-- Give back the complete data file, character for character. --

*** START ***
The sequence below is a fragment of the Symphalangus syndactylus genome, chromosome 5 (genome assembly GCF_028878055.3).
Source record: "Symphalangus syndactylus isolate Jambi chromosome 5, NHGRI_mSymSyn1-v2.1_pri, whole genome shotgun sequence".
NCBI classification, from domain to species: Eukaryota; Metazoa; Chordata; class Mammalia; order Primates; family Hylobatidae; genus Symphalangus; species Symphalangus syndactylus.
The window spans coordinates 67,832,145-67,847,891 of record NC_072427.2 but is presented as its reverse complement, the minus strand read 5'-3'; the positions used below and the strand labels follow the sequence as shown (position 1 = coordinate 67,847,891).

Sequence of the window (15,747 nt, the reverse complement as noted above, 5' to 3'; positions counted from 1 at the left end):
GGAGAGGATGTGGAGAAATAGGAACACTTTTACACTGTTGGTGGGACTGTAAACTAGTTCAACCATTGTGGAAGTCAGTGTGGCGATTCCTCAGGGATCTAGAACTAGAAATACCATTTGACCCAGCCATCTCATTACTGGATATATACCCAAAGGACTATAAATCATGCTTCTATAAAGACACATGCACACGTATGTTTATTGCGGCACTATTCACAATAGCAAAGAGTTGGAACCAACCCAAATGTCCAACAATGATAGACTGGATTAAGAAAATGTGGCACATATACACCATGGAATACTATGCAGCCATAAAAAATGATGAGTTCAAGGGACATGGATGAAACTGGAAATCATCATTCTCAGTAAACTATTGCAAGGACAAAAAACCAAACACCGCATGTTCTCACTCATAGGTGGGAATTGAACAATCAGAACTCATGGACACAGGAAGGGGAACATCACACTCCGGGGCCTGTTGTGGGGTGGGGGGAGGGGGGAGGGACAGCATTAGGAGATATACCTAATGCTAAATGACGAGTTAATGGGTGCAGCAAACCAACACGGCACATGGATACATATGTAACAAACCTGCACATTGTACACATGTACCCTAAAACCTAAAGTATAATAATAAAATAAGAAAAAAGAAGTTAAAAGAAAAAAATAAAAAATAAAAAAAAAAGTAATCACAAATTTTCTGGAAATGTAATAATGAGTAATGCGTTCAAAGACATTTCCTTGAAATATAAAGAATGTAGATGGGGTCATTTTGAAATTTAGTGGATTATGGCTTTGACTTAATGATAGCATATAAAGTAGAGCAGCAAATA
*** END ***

The sequence below is a fragment of the Symphalangus syndactylus genome, chromosome 5 (genome assembly GCF_028878055.3).
Source record: "Symphalangus syndactylus isolate Jambi chromosome 5, NHGRI_mSymSyn1-v2.1_pri, whole genome shotgun sequence".
NCBI classification, from domain to species: Eukaryota; Metazoa; Chordata; class Mammalia; order Primates; family Hylobatidae; genus Symphalangus; species Symphalangus syndactylus.
The window spans coordinates 67,832,145-67,847,891 of record NC_072427.2 but is presented as its reverse complement, the minus strand read 5'-3'; the positions used below and the strand labels follow the sequence as shown (position 1 = coordinate 67,847,891).

Sequence of the window (15,747 nt, the reverse complement as noted above, 5' to 3'; positions counted from 1 at the left end):
GGAGAGGATGTGGAGAAATAGGAACACTTTTACACTGTTGGTGGGACTGTAAACTAGTTCAACCATTGTGGAAGTCAGTGTGGCGATTCCTCAGGGATCTAGAACTAGAAATACCATTTGACCCAGCCATCTCATTACTGGATATATACCCAAAGGACTATAAATCATGCTTCTATAAAGACACATGCACACGTATGTTTATTGCGGCACTATTCACAATAGCAAAGAGTTGGAACCAACCCAAATGTCCAACAATGATAGACTGGATTAAGAAAATGTGGCACATATACACCATGGAATACTATGCAGCCATAAAAAATGATGAGTTCAAGGGACATGGATGAAACTGGAAATCATCATTCTCAGTAAACTATTGCAAGGACAAAAAACCAAACACCGCATGTTCTCACTCATAGGTGGGAATTGAACAATCAGAACTCATGGACACAGGAAGGGGAACATCACACTCCGGGGCCTGTTGTGGGGTGGGGGGAGGGGGGAGGGACAGCATTAGGAGATATACCTAATGCTAAATGACGAGTTAATGGGTGCAGCAAACCAACACGGCACATGGATACATATGTAACAAACCTGCACATTGTACACATGTACCCTAAAACCTAAAGTATAATAATAAAATAAGAAAAAAGAAGTTAAAAGAAAAAAATAAAAAATAAAAAAAAAAGTAATCACAAATTTTCTGGAAATGTAATAATGAGTAATGCGTTCAAAGACATTTCCTTGAAATATAAAGAATGTAGATGGGGTCATTTTGAAATTTAGTGGATTATGGCTTTGACTTAATGATAGCATATAAAGTAGAGCAGCAAATA